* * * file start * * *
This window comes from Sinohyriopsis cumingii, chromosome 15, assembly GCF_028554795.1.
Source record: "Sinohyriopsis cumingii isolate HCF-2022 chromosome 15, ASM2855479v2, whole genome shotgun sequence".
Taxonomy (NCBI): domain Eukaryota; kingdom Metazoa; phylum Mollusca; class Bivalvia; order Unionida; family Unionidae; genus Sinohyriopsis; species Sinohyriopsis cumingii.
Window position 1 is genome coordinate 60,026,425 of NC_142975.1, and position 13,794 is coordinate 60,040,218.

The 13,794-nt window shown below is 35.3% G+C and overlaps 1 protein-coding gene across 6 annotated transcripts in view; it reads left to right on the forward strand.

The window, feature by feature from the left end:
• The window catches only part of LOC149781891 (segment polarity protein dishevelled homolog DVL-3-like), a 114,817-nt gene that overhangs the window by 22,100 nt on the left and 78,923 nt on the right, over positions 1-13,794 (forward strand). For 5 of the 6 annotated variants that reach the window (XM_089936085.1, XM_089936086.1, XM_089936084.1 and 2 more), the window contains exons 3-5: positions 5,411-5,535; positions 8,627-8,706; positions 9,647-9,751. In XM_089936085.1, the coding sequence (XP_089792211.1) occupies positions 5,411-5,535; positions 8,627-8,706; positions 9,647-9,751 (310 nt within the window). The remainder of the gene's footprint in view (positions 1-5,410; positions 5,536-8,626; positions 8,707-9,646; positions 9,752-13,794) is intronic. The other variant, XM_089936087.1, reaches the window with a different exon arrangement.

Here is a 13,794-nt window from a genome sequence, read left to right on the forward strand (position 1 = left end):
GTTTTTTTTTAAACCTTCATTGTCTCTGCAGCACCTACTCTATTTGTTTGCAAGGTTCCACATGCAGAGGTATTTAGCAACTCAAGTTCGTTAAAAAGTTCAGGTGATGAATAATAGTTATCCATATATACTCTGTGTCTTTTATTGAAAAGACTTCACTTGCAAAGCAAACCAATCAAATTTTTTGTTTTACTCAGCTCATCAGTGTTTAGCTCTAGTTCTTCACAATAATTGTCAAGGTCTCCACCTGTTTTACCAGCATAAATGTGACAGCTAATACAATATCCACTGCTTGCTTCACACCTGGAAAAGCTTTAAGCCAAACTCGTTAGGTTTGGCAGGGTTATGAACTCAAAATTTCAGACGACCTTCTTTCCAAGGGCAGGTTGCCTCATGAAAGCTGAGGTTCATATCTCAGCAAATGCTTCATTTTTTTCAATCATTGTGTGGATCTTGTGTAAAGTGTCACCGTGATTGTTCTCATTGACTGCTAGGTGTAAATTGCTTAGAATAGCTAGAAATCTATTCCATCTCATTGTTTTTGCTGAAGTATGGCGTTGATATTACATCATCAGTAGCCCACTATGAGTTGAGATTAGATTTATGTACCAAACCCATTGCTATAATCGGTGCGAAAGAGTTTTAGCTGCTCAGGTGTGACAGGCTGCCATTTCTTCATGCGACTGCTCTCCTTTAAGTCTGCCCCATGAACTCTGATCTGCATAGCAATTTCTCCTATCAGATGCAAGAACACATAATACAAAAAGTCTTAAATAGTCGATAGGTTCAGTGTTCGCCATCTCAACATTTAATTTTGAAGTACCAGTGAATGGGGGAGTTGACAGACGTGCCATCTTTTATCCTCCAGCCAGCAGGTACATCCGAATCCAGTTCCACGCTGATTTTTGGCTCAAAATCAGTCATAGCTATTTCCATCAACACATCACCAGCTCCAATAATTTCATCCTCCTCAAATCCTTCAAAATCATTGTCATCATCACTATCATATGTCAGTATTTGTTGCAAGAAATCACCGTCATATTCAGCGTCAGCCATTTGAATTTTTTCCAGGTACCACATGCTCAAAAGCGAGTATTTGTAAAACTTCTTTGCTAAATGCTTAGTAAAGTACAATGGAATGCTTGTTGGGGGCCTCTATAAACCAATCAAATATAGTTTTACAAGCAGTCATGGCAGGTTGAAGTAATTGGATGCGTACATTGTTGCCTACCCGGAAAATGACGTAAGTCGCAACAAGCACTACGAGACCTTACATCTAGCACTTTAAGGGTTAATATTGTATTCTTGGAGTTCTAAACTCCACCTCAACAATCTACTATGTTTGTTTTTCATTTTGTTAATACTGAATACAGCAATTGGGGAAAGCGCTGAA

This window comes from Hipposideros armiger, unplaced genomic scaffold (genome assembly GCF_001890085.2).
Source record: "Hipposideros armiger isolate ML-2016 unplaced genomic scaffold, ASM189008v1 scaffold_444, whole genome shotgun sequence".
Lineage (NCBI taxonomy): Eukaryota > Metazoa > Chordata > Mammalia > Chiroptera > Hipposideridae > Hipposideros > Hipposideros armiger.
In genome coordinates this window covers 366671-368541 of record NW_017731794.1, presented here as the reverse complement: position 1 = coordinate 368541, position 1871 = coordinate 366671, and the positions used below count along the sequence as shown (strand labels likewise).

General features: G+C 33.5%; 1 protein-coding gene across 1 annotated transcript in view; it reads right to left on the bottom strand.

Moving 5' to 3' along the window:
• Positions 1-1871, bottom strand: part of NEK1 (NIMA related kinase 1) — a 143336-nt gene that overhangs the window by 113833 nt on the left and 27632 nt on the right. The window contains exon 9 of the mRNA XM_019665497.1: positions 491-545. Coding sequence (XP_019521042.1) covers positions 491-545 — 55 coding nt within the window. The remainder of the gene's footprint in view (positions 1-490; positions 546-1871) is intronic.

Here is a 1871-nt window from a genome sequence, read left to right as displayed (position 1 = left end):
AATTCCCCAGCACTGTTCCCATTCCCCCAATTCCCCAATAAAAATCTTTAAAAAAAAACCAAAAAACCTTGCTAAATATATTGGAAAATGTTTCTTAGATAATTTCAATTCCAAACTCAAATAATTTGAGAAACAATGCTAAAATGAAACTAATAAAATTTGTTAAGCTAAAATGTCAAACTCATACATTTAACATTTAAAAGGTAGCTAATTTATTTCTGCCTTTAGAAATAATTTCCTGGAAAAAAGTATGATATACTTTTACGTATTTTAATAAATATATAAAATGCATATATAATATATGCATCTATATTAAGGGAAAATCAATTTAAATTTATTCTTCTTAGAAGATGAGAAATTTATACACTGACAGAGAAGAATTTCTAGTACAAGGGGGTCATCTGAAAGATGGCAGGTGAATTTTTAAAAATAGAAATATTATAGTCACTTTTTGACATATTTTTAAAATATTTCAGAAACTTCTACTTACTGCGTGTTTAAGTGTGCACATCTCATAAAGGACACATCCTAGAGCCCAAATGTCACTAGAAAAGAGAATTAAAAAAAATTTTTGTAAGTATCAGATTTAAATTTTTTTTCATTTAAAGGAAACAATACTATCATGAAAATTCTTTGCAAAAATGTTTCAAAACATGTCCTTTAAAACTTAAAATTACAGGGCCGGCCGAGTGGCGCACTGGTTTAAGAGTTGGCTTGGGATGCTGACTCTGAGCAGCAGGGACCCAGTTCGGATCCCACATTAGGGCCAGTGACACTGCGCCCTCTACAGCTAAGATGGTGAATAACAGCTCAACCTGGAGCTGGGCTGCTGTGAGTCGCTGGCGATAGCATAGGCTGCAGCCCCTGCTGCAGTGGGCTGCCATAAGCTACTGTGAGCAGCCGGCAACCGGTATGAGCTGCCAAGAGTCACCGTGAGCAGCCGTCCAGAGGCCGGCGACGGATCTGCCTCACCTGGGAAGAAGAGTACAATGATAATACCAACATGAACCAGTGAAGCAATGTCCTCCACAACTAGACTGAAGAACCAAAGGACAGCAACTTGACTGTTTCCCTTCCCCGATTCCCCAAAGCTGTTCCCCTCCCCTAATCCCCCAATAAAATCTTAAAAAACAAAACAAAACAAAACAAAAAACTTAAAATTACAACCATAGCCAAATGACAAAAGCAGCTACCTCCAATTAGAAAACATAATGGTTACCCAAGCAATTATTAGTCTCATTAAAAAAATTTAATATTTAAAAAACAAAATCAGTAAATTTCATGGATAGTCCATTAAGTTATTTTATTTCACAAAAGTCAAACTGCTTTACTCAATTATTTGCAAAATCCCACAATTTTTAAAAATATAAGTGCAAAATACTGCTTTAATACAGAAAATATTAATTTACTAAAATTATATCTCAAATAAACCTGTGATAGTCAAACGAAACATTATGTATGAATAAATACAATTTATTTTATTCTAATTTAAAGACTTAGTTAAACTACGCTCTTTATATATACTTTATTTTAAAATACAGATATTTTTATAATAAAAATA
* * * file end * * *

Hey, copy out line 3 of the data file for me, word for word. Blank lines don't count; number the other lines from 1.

Taxonomy (NCBI): domain Eukaryota; kingdom Metazoa; phylum Mollusca; class Bivalvia; order Unionida; family Unionidae; genus Sinohyriopsis; species Sinohyriopsis cumingii.